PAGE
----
This book is dedicated to the synergic process of divine-human communion in the humanly possible knowledge of God, according to Saint Maximus the Confessor.
These various types of knowledge play an important, but as yet unexplored role in Maximus the Confessor's teaching on God, which in many respects appears to be a synthesis and culmination of the Greek patristic tradition and the antecedent of ancient pre-Christian and Christian philosophy.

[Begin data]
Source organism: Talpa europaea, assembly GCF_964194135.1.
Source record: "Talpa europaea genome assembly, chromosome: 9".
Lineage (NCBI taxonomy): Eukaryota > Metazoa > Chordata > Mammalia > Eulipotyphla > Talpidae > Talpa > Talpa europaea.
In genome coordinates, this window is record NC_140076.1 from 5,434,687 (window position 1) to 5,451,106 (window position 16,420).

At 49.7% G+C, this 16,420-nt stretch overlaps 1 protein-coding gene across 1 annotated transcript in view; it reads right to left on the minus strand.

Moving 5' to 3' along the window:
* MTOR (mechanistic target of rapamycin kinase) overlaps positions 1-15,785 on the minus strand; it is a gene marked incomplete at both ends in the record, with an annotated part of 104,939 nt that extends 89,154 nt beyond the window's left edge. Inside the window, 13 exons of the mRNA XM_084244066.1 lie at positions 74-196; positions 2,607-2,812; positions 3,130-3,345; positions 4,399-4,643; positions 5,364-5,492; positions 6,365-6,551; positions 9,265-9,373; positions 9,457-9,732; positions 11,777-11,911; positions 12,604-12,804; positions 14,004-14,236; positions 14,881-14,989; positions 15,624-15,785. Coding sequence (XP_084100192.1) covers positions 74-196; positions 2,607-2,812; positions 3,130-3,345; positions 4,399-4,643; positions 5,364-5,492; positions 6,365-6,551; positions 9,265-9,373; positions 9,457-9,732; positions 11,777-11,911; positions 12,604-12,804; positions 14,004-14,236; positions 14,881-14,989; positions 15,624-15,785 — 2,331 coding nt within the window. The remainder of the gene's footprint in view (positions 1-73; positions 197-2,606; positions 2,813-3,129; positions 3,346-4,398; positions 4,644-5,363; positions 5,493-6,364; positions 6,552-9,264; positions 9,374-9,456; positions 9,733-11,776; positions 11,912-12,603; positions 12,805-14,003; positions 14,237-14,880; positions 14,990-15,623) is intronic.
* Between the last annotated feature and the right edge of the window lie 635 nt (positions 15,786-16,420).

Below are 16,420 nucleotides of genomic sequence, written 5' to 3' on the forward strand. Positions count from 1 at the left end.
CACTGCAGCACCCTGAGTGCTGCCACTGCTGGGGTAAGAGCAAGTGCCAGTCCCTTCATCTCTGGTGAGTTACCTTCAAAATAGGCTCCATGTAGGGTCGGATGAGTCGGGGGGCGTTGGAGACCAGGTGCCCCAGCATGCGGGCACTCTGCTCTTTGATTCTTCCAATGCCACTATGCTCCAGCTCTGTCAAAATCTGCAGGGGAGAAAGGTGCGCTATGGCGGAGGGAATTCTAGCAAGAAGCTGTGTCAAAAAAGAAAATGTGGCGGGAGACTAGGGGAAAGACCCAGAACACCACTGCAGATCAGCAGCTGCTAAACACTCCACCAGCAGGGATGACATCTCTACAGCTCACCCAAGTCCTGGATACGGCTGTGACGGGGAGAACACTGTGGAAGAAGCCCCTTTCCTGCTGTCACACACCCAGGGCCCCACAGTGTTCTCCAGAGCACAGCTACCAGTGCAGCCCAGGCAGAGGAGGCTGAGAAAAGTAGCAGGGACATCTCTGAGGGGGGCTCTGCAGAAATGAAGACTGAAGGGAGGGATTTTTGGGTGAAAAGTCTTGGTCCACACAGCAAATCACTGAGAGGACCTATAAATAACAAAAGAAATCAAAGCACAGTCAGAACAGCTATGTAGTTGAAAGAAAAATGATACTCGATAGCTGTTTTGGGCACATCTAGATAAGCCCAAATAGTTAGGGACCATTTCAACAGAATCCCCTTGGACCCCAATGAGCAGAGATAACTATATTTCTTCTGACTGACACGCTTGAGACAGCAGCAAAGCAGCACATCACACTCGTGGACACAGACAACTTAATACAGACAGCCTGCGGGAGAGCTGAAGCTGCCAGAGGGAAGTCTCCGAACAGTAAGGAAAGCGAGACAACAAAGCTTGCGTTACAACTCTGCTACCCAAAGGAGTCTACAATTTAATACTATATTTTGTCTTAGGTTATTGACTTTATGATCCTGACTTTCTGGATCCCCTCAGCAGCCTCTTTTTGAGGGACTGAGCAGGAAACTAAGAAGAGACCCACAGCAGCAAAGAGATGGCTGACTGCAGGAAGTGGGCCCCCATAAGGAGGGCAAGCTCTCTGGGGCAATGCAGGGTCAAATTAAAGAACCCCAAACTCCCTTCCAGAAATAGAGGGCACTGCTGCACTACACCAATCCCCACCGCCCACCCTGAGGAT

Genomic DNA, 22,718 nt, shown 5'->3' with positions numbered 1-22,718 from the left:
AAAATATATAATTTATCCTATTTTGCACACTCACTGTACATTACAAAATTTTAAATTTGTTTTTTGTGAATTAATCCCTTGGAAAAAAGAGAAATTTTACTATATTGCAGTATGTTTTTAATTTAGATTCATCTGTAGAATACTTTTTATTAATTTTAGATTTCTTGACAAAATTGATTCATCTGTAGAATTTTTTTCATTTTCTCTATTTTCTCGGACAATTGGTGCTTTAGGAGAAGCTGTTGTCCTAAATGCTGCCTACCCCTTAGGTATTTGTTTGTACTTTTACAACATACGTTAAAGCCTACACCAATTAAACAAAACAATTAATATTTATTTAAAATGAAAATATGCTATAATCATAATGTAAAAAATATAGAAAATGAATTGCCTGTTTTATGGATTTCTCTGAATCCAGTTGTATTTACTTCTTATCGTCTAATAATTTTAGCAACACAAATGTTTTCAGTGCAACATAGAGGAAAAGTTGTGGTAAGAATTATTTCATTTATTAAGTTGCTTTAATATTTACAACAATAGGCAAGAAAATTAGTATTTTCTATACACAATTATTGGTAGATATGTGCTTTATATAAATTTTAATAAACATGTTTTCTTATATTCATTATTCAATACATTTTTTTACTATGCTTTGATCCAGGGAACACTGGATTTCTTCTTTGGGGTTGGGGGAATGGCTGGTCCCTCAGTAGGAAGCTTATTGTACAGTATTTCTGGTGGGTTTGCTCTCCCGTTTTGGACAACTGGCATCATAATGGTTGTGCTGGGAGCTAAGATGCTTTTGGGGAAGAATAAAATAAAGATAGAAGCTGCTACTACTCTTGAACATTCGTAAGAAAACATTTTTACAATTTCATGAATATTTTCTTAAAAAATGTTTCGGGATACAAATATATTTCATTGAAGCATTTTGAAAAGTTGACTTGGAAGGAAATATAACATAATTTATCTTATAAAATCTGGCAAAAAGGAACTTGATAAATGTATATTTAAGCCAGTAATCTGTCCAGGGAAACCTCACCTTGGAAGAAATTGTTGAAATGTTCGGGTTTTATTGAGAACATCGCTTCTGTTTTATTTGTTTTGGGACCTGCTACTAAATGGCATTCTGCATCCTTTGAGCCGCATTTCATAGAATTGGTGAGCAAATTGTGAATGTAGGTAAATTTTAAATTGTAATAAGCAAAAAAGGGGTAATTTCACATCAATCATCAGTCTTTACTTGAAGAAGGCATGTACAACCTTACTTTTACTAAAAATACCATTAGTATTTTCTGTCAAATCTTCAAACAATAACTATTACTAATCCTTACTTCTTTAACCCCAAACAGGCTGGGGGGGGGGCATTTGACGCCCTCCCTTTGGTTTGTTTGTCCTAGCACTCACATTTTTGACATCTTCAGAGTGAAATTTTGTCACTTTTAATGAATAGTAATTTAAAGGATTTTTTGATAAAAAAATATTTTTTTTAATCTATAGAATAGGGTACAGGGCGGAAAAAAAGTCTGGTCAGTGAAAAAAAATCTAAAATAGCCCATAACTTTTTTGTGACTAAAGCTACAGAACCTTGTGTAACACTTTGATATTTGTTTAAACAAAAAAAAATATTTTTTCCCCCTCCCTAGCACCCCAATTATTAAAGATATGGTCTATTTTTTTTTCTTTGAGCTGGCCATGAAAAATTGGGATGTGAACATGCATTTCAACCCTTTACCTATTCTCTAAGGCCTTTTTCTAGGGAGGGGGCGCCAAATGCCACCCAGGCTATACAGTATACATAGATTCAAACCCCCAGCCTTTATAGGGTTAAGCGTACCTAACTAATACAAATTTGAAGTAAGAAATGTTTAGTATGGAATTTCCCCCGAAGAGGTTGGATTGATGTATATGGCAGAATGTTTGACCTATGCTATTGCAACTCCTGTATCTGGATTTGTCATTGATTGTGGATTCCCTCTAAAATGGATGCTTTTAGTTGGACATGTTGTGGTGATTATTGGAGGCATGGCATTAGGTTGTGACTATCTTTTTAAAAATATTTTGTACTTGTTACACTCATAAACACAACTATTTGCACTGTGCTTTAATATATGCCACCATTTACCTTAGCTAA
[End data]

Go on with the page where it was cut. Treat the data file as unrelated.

Focus on this problem brings forth the major issues of Maximus' psychology: the “soul-body” relationship and a detailed examination of the cognitive capacities of the soul, including the perception of the senses, rational activity, and operations of the mind. The indivisibility of the gnoseological issues from medieval man is traced in an examination of the cognitive levels within the trichotomic structure of practical philosophy, natural contemplation, and theology. The two methods--both affirmative (cataphatic) and negative (apophatic)--demonstrate the two rational discourses in human knowledge of God. Special attention is given to the understanding of hexis (ἕξις) and gnomi (γνώμη) concepts and their crucial place in the cognitive structure, leading to knowledge of God as Goodness and of God as Truth.